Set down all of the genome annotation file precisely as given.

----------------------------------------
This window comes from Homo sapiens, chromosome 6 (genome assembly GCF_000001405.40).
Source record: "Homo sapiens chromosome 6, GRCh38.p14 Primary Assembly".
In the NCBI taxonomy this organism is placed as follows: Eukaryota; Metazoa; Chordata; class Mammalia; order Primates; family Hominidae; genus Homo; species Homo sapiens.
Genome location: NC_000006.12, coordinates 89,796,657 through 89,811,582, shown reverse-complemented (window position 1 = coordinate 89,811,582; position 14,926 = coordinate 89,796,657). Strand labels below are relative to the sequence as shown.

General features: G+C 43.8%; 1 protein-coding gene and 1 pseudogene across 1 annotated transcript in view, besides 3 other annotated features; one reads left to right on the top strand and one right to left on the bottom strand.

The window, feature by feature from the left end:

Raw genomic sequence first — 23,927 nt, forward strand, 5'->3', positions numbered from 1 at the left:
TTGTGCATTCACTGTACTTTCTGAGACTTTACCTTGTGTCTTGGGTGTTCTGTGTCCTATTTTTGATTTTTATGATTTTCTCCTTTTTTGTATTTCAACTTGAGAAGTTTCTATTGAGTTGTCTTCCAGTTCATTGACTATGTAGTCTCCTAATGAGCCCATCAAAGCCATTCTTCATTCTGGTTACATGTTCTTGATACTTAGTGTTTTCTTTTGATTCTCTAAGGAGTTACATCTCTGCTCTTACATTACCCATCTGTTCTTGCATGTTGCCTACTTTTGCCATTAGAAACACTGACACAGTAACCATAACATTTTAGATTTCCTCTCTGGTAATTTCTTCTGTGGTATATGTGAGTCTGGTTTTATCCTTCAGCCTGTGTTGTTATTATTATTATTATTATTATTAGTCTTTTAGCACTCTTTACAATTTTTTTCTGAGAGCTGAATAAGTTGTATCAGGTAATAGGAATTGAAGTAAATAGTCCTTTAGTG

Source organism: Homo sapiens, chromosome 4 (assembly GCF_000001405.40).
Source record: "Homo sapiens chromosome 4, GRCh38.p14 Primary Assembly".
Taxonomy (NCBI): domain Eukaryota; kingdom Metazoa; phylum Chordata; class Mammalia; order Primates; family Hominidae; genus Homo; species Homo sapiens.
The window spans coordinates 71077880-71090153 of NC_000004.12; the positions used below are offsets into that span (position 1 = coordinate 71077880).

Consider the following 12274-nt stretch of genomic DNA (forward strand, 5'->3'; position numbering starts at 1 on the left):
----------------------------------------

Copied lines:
This window comes from Homo sapiens, chromosome 6 (genome assembly GCF_000001405.40).
Source record: "Homo sapiens chromosome 6, GRCh38.p14 Primary Assembly".
In the NCBI taxonomy this organism is placed as follows: Eukaryota; Metazoa; Chordata; class Mammalia; order Primates; family Hominidae; genus Homo; species Homo sapiens.
Genome location: NC_000006.12, coordinates 89,796,657 through 89,811,582, shown reverse-complemented (window position 1 = coordinate 89,811,582; position 14,926 = coordinate 89,796,657). Strand labels below are relative to the sequence as shown.

General features: G+C 43.8%; 1 protein-coding gene and 1 pseudogene across 1 annotated transcript in view, besides 3 other annotated features; one reads left to right on the top strand and one right to left on the bottom strand.

The window, feature by feature from the left end:

Raw genomic sequence first — 23,927 nt, forward strand, 5'->3', positions numbered from 1 at the left:
TTGTGCATTCACTGTACTTTCTGAGACTTTACCTTGTGTCTTGGGTGTTCTGTGTCCTATTTTTGATTTTTATGATTTTCTCCTTTTTTGTATTTCAACTTGAGAAGTTTCTATTGAGTTGTCTTCCAGTTCATTGACTATGTAGTCTCCTAATGAGCCCATCAAAGCCATTCTTCATTCTGGTTACATGTTCTTGATACTTAGTGTTTTCTTTTGATTCTCTAAGGAGTTACATCTCTGCTCTTACATTACCCATCTGTTCTTGCATGTTGCCTACTTTTGCCATTAGAAACACTGACACAGTAACCATAACATTTTAGATTTCCTCTCTGGTAATTTCTTCTGTGGTATATGTGAGTCTGGTTTTATCCTTCAGCCTGTGTTGTTATTATTATTATTATTATTATTAGTCTTTTAGCACTCTTTACAATTTTTTTCTGAGAGCTGAATAAGTTGTATCAGGTAATAGGAATTGAAGTAAATAGTCCTTTAGTG

Source organism: Homo sapiens, chromosome 4 (assembly GCF_000001405.40).
Source record: "Homo sapiens chromosome 4, GRCh38.p14 Primary Assembly".
Taxonomy (NCBI): domain Eukaryota; kingdom Metazoa; phylum Chordata; class Mammalia; order Primates; family Hominidae; genus Homo; species Homo sapiens.
The window spans coordinates 71077880-71090153 of NC_000004.12; the positions used below are offsets into that span (position 1 = coordinate 71077880).

Consider the following 12274-nt stretch of genomic DNA (forward strand, 5'->3'; position numbering starts at 1 on the left):